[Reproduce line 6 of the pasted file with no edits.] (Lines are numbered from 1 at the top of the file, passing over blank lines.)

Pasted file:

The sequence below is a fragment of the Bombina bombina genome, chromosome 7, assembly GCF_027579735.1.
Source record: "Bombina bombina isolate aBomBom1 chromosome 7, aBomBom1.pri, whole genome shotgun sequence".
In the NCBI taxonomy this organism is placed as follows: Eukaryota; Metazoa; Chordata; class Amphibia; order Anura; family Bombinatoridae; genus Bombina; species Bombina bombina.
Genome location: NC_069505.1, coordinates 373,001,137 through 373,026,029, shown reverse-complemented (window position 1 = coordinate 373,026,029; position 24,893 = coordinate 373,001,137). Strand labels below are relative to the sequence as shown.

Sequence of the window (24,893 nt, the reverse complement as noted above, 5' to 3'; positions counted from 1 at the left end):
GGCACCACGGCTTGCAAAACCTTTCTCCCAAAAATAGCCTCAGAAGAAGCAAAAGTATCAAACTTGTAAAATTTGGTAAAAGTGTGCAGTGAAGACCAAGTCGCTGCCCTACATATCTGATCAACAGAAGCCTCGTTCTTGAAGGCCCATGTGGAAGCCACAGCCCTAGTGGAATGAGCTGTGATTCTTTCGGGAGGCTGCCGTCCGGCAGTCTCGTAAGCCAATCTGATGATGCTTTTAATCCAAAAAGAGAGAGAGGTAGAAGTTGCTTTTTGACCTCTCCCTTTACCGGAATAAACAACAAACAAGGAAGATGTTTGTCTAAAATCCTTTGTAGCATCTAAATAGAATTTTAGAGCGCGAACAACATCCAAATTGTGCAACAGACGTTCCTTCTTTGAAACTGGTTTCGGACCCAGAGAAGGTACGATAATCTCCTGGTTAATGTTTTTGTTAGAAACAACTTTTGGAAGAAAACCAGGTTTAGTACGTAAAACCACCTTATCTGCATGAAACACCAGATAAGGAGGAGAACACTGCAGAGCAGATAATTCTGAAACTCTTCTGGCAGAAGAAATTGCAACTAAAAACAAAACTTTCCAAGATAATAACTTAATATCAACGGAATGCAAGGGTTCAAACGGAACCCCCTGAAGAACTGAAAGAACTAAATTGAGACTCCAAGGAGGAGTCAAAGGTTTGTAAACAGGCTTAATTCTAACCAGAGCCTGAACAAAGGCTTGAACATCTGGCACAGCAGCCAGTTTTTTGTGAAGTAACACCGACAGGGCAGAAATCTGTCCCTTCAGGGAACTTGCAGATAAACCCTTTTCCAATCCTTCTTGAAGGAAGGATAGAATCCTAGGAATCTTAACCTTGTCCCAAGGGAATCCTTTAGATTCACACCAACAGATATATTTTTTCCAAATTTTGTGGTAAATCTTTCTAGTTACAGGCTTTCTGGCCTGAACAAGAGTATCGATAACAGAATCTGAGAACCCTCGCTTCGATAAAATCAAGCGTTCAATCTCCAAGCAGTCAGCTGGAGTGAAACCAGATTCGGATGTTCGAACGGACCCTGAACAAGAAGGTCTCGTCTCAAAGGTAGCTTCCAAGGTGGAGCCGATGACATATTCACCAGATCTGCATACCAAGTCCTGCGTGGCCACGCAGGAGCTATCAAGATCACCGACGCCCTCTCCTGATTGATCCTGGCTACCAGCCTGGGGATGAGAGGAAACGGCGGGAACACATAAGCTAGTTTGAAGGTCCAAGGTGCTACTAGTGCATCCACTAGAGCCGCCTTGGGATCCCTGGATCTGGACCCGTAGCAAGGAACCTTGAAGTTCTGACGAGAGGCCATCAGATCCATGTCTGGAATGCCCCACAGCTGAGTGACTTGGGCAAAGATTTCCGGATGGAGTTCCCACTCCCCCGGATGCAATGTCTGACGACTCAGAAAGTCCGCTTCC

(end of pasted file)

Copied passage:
GGCACCACGGCTTGCAAAACCTTTCTCCCAAAAATAGCCTCAGAAGAAGCAAAAGTATCAAACTTGTAAAATTTGGTAAAAGTGTGCAGTGAAGACCAAGTCGCTGCCCTACATATCTGATCAACAGAAGCCTCGTTCTTGAAGGCCCATGTGGAAGCCACAGCCCTAGTGGAATGAGCTGTGATTCTTTCGGGAGGCTGCCGTCCGGCAGTCTCGTAAGCCAATCTGATGATGCTTTTAATCCAAAAAGAGAGAGAGGTAGAAGTTGCTTTTTGACCTCTCCCTTTACCGGAATAAACAACAAACAAGGAAGATGTTTGTCTAAAATCCTTTGTAGCATCTAAATAGAATTTTAGAGCGCGAACAACATCCAAATTGTGCAACAGACGTTCCTTCTTTGAAACTGGTTTCGGACCCAGAGAAGGTACGATAATCTCCTGGTTAATGTTTTTGTTAGAAACAACTTTTGGAAGAAAACCAGGTTTAGTACGTAAAACCACCTTATCTGCATGAAACACCAGATAAGGAGGAGAACACTGCAGAGCAGATAATTCTGAAACTCTTCTGGCAGAAGAAATTGCAACTAAAAACAAAACTTTCCAAGATAATAACTTAATATCAACGGAATGCAAGGGTTCAAACGGAACCCCCTGAAGAACTGAAAGAACTAAATTGAGACTCCAAGGAGGAGTCAAAGGTTTGTAAACAGGCTTAATTCTAACCAGAGCCTGAACAAAGGCTTGAACATCTGGCACAGCAGCCAGTTTTTTGTGAAGTAACACCGACAGGGCAGAAATCTGTCCCTTCAGGGAACTTGCAGATAAACCCTTTTCCAATCCTTCTTGAAGGAAGGATAGAATCCTAGGAATCTTAACCTTGTCCCAAGGGAATCCTTTAGATTCACACCAACAGATATATTTTTTCCAAATTTTGTGGTAAATCTTTCTAGTTACAGGCTTTCTGGCCTGAACAAGAGTATCGATAACAGAATCTGAGAACCCTCGCTTCGATAAAATCAAGCGTTCAATCTCCAAGCAGTCAGCTGGAGTGAAACCAGATTCGGATGTTCGAACGGACCCTGAACAAGAAGGTCTCGTCTCAAAGGTAGCTTCCAAGGTGGAGCCGATGACATATTCACCAGATCTGCATACCAAGTCCTGCGTGGCCACGCAGGAGCTATCAAGATCACCGACGCCCTCTCCTGATTGATCCTGGCTACCAGCCTGGGGATGAGAGGAAACGGCGGGAACACATAAGCTAGTTTGAAGGTCCAAGGTGCTACTAGTGCATCCACTAGAGCCGCCTTGGGATCCCTGGATCTGGACCCGTAGCAAGGAACCTTGAAGTTCTGACGAGAGGCCATCAGATCCATGTCTGGAATGCCCCACAGCTGAGTGACTTGGGCAAAGATTTCCGGATGGAGTTCCCACTCCCCCGGATGCAATGTCTGACGACTCAGAAAGTCCGCTTCC